As Canada gears up to achieving the UNAIDS 90-90-90 targets for HIV/AIDS, an underlying obstacle remains: detecting HIV in the 20% of individuals who remain unaware of their HIV sero-status. In this commentary, we make a case for a greater use of point-of-care technologies (POCTs) , their versatility of use across Canada, and potential for decentralized deployment, which will increase access and improve detection rates, and thus help achieve UNAIDS 90-90-90 targets.

Further, to effectively control HIV/STBBI syndemics, we call for the following: i) increased funding for combined POCT initiatives, ii) scale-up of successful POCT pilots into provincial screening programs, iii) approval of POCTs to increase choice, availability, reduce costs, iv) training/certification of professionals on POCTs, and finally, v) making POCTs widely available nationwide for expanded access and health equity.

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An Introduction to Punctuated Equilibrium: A Model for Understanding Stability and Dramatic Change in Public Policies - Nouvelles Du Site

National Collaborating Centre for Healthy Public Policy | 01/22/2018 | Healthy public policy, Policy, Public health roles, Report, NCCHPP

In this document, we look at the “Punctuated Equilibrium” model, which aims to explain why public policies tend to be characterized by long periods of stability punctuated by short periods of radical change. This model can help public health actors understand why governments are sometimes receptive to evidence and discussion leading to significant policy change, whereas at other times, government seems to be less receptive to change and only open to making minor adjustments. This model can also help guide the actions and strategies that public health actors can use to influence public policy. To this end, we will provide some insights on how public health actors can use the punctuated equilibrium model to analyze situations and identify opportune moments and strategies for acting upon policies.

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A gaps analysis to improve health equity knowledge and practices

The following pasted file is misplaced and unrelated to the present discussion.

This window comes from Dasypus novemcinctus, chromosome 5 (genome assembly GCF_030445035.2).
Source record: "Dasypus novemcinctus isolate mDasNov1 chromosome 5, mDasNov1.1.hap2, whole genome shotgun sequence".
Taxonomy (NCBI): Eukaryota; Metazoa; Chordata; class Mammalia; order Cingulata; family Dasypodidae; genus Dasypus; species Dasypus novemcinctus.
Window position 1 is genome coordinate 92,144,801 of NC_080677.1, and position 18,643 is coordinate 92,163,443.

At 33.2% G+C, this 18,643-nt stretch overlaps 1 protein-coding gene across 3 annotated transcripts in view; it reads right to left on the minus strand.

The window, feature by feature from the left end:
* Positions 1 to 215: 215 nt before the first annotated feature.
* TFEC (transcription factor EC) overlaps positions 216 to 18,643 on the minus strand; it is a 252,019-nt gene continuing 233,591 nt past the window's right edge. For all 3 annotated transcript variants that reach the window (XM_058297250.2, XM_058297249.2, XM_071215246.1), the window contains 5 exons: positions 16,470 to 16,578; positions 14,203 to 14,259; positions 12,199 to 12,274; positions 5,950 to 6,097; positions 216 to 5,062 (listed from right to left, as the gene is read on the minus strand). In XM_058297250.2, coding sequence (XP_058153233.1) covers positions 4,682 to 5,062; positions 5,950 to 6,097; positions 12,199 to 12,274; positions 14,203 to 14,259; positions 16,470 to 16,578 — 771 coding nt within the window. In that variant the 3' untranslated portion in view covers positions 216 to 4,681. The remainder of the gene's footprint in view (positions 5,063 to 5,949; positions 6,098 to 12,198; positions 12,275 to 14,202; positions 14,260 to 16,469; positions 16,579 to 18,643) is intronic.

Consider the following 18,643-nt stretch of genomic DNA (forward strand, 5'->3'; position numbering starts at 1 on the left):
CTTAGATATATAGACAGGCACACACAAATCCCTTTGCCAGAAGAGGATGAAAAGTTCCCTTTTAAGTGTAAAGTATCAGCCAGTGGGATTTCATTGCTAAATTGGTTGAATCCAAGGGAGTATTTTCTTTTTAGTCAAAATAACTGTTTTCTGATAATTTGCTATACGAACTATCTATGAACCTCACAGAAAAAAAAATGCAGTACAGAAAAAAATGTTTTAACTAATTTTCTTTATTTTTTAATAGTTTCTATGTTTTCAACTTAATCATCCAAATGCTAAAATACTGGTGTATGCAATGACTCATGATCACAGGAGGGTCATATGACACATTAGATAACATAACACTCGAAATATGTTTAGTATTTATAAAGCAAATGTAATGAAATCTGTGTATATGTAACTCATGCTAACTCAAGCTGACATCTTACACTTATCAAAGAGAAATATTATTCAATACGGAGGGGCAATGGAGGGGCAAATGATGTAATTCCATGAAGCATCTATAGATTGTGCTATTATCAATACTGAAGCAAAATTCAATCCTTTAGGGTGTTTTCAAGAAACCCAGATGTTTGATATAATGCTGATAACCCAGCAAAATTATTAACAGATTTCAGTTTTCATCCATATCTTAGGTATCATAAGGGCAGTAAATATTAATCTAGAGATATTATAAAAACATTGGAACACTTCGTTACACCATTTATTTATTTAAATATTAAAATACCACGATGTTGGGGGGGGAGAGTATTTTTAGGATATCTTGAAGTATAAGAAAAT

This gap analysis by the NCCDH focuses attention on the most pressing needs in advancing health equity in public health. It offers guidance for researchers, policy-makers, government decision-makers and public health practitioners.

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Building a culture of equity in Canadian public health: An environmental scan

This third environmental scan from the NCCDH responds to recent concerns about the Canadian health sector’s significant decline in commitment to public health programs and services. The scan explores implications for the public health sector in undertaking effective action to address the social determinants of health and improve health equity in this context.

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The Advisors of Policy Makers: Who Are They, How Do They Handle Scientific Knowledge and What Can We Learn About How to Share Such Knowledge with Them?

When one wishes to share public health knowledge in the hope of influencing public policy development, are policy makers the most relevant actors to target? Despite being often overlooked, the advisors of policy makers play an important role in public policy development. Moreover, when scientific knowledge is used in that process, advisors are the ones who handle such knowledge. This literature review analyzes 70 documents that focus on the observations of advisors themselves, or of actors who rub shoulders with them. It sketches the profile of these advisors: some of them are public servants in departments or in local governments, while others are political advisors in ministerial offices or in the legislative branch. Our paper then describes the work these advisors carry out, especially as it comes to using scientific knowledge. Last, it sets out to pinpoint the influence these advisors have in political circles.

Throughout the document, we draw on findings that emerge from the literature to suggest avenues for reflection to help readers to analyze their own contexts and determine the knowledge-sharing approach most suited to their needs.

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Knowledge Sharing and Public Policy Series - Policy Makers' Advisors, Scientific Knowledge and Knowledge Sharing: Highlights of a Literature Review and Key Lessons

The NCCHPP has published an extensive literature review that deals with political actors that are often overlooked: the advisors of policy makers. The analysis we produced explores their profiles, the way they use scientific knowledge and their influence in government circles. The summary offered here outlines highlights of the analysis and key considerations for public health actors hoping to share knowledge with policy makers' advisors.